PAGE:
Cornelio Uh

"I noh know weh di si B.S.I. wah get money fi pay and like that we wah can't have wah next crop too because they don't have money."

The 2010-2011 crop season is scheduled to start in early December´┐Ż IF the finances can be found. Delahnie Bain for News Five.

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Marty Offline OP
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Crisis Looms In Sugar Industry

BSI - Belize Sugar Industries - the company that takes in and processes all the sugar cane produced in Belize at the Tower Hill Factory is in a financial crisis.

The company did not have the three million dollars to make the third payment to Cane Farmers on Monday of this week - and there is no indication of when this will happen.

That has left cane formers critically short of cash to prepare for the upcoming season which starts harvesting in mid-December.

And while that is a critical problem for hundreds of farm

So while the farmers may be able to scrape things together - even if they do - the factory may not be able to accommodate them.

The problem is financing - BSI needs 20 million dollars just to get back up to speed. Social Security has committed ten million but the sugar producer is so tied up in financial knots with its last financier - which is the ING group - that it cannot free up the collateral to access those funds.

The burning issue was discussed in the House Of Representatives today where - in a rare spirit of bi partisanship - the Prime Minister indicated that he'd called the leader of the opposition on it - and if necessary they'll go "hand in hand" to international friends to seek help for the ailing industry.

We asked the PM, is BSI too big to fail?:

Jules Vasquez
"Because as you outline it, if you can't pay the 3rd payment you can't start again, you can't start up."

Prime Minister Dean Barrow
"I am indicating that if the commercial arrangements don't work then the government will have to see if any way if any of our partner countries might agree on some method of financing. How that would work in terms of the ownership and management of BSI I am yet to figure out and yet to even look at because I am not even sure if we are at the stage where I will activate the notion that I have that I should try to reach out to bilateral partners. If BSI is able to produce the replace financial arrangements then game set and match, the situation in terms of the replace financing is not without hope but I think people have to be told how serious things are because as I said to focus only on the 3rd payment which is due and which the farmers have a right to expect misses the larger picture."

Jules Vasquez
"Is that the case with BSI? Are they too big to fail?"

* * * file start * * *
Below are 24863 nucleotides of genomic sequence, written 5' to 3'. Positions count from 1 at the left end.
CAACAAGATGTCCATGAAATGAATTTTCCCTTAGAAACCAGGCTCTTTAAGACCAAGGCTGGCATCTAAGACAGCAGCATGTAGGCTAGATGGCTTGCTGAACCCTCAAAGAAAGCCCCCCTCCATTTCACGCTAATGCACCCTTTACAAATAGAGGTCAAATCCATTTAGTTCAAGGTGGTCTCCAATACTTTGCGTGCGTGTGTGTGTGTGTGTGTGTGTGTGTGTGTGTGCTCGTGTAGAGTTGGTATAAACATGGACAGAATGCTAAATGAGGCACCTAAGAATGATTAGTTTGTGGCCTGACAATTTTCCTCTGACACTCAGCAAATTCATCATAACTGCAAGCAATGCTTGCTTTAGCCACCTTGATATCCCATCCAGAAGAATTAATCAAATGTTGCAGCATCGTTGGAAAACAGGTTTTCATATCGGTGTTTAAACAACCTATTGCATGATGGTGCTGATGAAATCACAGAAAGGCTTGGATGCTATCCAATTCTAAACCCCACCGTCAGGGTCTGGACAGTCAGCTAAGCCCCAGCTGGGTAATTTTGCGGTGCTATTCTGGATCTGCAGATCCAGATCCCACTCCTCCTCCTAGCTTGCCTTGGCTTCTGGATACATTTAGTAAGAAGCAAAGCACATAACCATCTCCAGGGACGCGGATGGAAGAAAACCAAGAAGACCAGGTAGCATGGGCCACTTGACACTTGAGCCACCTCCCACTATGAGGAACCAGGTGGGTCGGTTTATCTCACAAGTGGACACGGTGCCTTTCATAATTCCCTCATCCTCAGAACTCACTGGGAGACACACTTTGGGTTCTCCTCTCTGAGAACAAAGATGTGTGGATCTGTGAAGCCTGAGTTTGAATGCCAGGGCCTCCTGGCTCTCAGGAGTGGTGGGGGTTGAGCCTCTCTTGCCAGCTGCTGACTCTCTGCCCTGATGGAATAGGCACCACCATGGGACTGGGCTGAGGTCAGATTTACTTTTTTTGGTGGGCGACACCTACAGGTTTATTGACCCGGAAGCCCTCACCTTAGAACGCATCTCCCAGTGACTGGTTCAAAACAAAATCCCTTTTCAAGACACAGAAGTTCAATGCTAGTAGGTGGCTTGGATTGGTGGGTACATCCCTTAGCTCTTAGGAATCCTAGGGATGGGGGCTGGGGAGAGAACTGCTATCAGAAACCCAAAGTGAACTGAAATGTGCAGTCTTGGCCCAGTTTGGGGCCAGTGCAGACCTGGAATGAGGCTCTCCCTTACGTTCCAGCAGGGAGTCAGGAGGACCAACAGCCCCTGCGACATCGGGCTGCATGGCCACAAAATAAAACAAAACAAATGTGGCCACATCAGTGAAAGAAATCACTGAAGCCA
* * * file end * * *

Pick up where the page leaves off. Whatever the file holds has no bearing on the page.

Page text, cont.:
Prime Minister Dean Barrow
"Well notionally but practically speaking that can't be, we don't have the kind of resources that United States posses and posses in terms of bailing out the banks. I don't want to give a figure, but with respect to paying off the old loans as well as finding new working capital, you are talking about a huge sum of money, remember that we have a 1 billion super bond debt that we inherited, you have people such as Michael Ashcroft going all the world trying to trigger a default, trying to say that arbitration events and so on constitute the basis for a default. Who in hell is going to lend us any serious money commercially, that's not on so even if we wanted to go that route, it would be possibly in the circumstances. The only option that could conceivably be left us is as I said trying to deal with bilateral partners."

The Prime Minister also indicated that the IDB may be able to provide limited funding´┐Ż

Channel 7

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Marty Offline OP
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BSI blames farmers for poor cane quality

The angry cane farmers blame Belize Sugar Industries (BSI)'s "poor management" for their failure to pay the third payment, which was due from November 8, but BSI says it's the farmers' poor quality cane and other external factors that are the real problem.

BSI's Finance Director Belizario Carballo explained that in this year alone, the company had milled 1,122,765 tons of cane, which yielded 88,144 tons of sugar. He says what the farmers fail to acknowledge is that their cane brought in 100,000 tons of mud.

The shockingly low-quality cane that has been coming to the factory over the last four years has resulted in the company producing less than 100,000 tons of sugar per crop.

He explained the TC/TS Ratio (tons of cane to produce a ton of sugar) was 12.74 for 2010. This meant a ton of cane yielded less than 160lbs of sugar. This was low compared with past years, such as when cane delivered to the Libertad Factory in Corozal would have a TC/TS of 8.0 (yielding 250lbs of sugar from a ton of cane) and the factory's average TC/TS for all cane delivered was 8.5.

Such low quality TC/TS has been the norm since 2007, and has been a major bone of contention between the company and its their financiers.